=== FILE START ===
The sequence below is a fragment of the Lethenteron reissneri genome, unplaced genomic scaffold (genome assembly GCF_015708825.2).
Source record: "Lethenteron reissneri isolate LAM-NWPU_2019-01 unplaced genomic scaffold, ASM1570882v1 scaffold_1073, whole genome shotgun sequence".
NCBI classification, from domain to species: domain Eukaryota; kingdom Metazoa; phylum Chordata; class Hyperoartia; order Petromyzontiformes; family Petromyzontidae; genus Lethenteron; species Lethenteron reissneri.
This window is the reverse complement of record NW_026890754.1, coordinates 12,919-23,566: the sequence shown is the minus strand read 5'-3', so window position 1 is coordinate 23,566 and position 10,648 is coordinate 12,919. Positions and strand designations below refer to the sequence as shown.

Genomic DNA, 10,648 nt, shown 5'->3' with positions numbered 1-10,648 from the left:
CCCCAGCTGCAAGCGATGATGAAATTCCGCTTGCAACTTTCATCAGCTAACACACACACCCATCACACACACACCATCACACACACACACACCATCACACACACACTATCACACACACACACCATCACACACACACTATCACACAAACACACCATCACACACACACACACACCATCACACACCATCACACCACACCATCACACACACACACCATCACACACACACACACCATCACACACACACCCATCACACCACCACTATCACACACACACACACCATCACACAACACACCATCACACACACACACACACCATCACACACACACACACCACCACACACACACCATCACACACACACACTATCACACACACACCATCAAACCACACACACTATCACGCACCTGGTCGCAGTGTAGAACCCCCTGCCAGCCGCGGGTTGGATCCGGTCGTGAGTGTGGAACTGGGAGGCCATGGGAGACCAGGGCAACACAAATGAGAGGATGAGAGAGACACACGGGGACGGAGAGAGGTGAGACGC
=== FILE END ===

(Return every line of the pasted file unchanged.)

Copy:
The sequence below is a fragment of the Lethenteron reissneri genome, unplaced genomic scaffold (genome assembly GCF_015708825.2).
Source record: "Lethenteron reissneri isolate LAM-NWPU_2019-01 unplaced genomic scaffold, ASM1570882v1 scaffold_1073, whole genome shotgun sequence".
NCBI classification, from domain to species: domain Eukaryota; kingdom Metazoa; phylum Chordata; class Hyperoartia; order Petromyzontiformes; family Petromyzontidae; genus Lethenteron; species Lethenteron reissneri.
This window is the reverse complement of record NW_026890754.1, coordinates 12,919-23,566: the sequence shown is the minus strand read 5'-3', so window position 1 is coordinate 23,566 and position 10,648 is coordinate 12,919. Positions and strand designations below refer to the sequence as shown.

Genomic DNA, 10,648 nt, shown 5'->3' with positions numbered 1-10,648 from the left:
CCCCAGCTGCAAGCGATGATGAAATTCCGCTTGCAACTTTCATCAGCTAACACACACACCCATCACACACACACCATCACACACACACACACCATCACACACACACTATCACACACACACACCATCACACACACACTATCACACAAACACACCATCACACACACACACACACCATCACACACCATCACACCACACCATCACACACACACACCATCACACACACACACACCATCACACACACACCCATCACACCACCACTATCACACACACACACACCATCACACAACACACCATCACACACACACACACACCATCACACACACACACACCACCACACACACACCATCACACACACACACTATCACACACACACCATCAAACCACACACACTATCACGCACCTGGTCGCAGTGTAGAACCCCCTGCCAGCCGCGGGTTGGATCCGGTCGTGAGTGTGGAACTGGGAGGCCATGGGAGACCAGGGCAACACAAATGAGAGGATGAGAGAGACACACGGGGACGGAGAGAGGTGAGACGC